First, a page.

Monthly Archives: March 2012

The Hunger Pains

Yay, a pun! I’ve been seeing these strange posters around town on busses for the last couple of weeks. “The Hunger Games” they said. I’d never heard of it so I thought I’d better check it out. It turns out that the Hunger Games is a massivley successful young adult science fiction series. It got me thinking about where the money is in writing. The answer, it seems, is in young adults, especially women.


Why do I say young women are where the money is? Nothing scientific. From personal observation I see a trend in what sells well. By well I mean in the hundreds of thousands or millions of copies. Here is my top x attributes of a massively successful book / series.

  1. Broad target audience: This seems obvious. The wider the audience of a novel, the larger the market. But it is difficult to come up with a story and characters that will appeal well enough across a large cross section. The most important factor to address is age. The novel needs to be accessible to people (women especially, I’ll get to that) from about fifteen through to sixty (or more).
  2. Romance: You need to have a romance. Some are more obvious and some less so, but if you don’t have romance in your story you’re in trouble. In particular you want a love triangle where no mix or match would seem to work out. This adds angst and I recon (again, no science here, just me) that’s what the teenager in all of us wants.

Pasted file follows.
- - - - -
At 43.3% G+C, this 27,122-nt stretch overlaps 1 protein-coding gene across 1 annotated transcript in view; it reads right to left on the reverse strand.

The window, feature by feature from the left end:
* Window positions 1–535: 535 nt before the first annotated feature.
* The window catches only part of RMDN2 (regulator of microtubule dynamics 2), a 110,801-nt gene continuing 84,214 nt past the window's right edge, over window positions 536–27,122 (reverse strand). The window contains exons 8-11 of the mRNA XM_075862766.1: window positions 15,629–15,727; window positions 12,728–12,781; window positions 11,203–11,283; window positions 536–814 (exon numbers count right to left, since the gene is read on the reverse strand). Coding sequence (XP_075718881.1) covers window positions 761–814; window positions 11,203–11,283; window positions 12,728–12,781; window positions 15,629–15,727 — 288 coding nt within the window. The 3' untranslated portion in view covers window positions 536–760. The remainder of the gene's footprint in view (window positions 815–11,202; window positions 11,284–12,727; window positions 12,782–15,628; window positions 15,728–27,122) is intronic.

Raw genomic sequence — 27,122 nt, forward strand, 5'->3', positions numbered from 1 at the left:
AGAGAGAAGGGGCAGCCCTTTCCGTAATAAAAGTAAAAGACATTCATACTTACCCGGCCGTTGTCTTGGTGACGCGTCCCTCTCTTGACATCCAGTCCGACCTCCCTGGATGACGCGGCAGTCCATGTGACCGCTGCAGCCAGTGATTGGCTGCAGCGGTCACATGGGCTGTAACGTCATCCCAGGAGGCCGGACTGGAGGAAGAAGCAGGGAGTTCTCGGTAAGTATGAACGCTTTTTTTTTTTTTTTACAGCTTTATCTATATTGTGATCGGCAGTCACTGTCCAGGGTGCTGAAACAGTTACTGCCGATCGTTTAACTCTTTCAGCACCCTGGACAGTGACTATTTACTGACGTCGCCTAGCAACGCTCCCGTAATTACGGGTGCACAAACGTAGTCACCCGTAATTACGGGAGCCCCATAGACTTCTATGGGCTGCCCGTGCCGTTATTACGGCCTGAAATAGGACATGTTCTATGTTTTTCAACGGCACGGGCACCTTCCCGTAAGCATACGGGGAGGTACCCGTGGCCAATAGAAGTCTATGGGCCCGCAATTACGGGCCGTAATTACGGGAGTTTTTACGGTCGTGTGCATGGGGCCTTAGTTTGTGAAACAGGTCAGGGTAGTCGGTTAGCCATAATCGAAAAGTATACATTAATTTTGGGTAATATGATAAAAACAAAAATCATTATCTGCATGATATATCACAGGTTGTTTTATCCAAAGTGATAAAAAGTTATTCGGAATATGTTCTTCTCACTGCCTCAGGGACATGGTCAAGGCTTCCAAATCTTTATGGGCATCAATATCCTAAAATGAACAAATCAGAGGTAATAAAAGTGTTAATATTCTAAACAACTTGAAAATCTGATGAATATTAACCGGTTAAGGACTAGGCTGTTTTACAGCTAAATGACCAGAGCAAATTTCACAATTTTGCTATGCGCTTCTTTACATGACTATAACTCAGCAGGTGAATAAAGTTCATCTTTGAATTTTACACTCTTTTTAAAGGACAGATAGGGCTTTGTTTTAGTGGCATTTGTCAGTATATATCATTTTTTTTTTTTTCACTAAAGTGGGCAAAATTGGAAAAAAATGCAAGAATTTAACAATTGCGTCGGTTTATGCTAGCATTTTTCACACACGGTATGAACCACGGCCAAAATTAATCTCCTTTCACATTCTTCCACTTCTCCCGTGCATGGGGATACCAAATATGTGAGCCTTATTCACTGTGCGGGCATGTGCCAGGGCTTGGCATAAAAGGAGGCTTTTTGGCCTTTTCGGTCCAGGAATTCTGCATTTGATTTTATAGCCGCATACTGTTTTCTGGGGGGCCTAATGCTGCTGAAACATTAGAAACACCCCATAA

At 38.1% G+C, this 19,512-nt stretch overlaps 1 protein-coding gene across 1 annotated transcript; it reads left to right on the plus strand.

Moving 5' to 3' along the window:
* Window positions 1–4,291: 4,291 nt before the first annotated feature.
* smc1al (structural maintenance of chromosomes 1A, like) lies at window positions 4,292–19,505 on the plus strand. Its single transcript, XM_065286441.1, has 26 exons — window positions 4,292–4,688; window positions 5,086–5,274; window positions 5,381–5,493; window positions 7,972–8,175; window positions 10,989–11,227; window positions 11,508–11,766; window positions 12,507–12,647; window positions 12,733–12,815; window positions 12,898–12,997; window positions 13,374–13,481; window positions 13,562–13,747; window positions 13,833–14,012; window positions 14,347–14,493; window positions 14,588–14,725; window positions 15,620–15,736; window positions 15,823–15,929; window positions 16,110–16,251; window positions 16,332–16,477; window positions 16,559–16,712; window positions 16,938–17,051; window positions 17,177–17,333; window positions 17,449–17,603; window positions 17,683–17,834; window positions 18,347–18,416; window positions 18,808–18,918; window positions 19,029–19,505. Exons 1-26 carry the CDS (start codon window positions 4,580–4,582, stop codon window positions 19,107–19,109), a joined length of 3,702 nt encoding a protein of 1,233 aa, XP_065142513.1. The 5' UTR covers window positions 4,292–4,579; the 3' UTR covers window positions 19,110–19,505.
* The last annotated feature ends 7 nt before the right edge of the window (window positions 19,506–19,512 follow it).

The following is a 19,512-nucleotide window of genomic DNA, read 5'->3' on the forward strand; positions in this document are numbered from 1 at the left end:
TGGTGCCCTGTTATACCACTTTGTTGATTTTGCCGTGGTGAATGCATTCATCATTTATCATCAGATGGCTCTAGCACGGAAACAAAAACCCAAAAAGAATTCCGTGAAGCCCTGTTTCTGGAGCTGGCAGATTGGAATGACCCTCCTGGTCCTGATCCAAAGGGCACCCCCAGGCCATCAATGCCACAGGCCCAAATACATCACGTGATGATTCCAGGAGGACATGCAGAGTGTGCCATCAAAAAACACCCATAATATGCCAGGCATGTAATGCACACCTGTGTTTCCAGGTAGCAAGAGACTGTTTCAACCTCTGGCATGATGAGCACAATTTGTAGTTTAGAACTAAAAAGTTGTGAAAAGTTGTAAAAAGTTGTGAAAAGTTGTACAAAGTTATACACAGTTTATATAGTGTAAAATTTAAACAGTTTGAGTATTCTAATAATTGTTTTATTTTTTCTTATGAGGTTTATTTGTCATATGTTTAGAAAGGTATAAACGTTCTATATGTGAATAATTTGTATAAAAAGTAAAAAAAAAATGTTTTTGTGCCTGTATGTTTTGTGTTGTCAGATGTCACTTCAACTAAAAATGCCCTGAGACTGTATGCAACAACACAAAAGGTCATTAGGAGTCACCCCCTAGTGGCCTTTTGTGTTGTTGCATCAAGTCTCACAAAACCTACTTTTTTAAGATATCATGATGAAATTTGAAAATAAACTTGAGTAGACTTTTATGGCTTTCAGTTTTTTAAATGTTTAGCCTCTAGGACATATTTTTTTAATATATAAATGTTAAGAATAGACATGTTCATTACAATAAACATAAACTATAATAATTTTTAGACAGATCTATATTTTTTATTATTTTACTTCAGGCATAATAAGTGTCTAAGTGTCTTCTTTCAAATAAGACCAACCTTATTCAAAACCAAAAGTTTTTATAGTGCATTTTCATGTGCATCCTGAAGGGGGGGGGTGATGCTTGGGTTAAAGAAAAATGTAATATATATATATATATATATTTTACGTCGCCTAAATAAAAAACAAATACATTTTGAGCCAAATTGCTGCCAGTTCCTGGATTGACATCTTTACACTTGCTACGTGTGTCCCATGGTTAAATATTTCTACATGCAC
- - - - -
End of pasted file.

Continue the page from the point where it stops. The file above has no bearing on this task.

3. Alternate setting: The world has to be significantly different to our own so as to offer an escape. Books set in the here and now do well enough, but it is hard to name many that have had runaway success. You probably want to make sure the alternate setting is pivotal to the love triangle. Without the alternate world there would be no angst in the romance.


Yes, I’m biased. But, though there have been a couple exceptions, for the most part young adult, alternate setting romance wins the day. There is a place in this for woman oriented mystery books too, but they get less rock star treatment.


Now I’m desperately thinking how I can alter one of my books to be a young adult romantic thriller. The West Queen is about a young woman. She does have some issues with regards to marrying a prince but I think the story is a little masculine in nature. The core conflict arises from monsters attacking a nation entering a civil war. It would probably do me well to at least revise book one to highlight the romantic nature of various elements, but maybe not. Maybe that would weaken the core? I have another two novels still in their infancy that could be pushed into young adult territory. Well I think only one. Danica Straughn somewhat relies on a mature woman. But Angel Bones is about a young man discovering he is a super hero and discovering the world is in peril. I’ve already written a love triangle in. All I have to do is make the hero a little younger, say eighteen instead of twenty eight. Introduce a little more teen angst and self pity and presto I’ll be a multi-millionaire with a series of movies made from my books.

Now, back to women.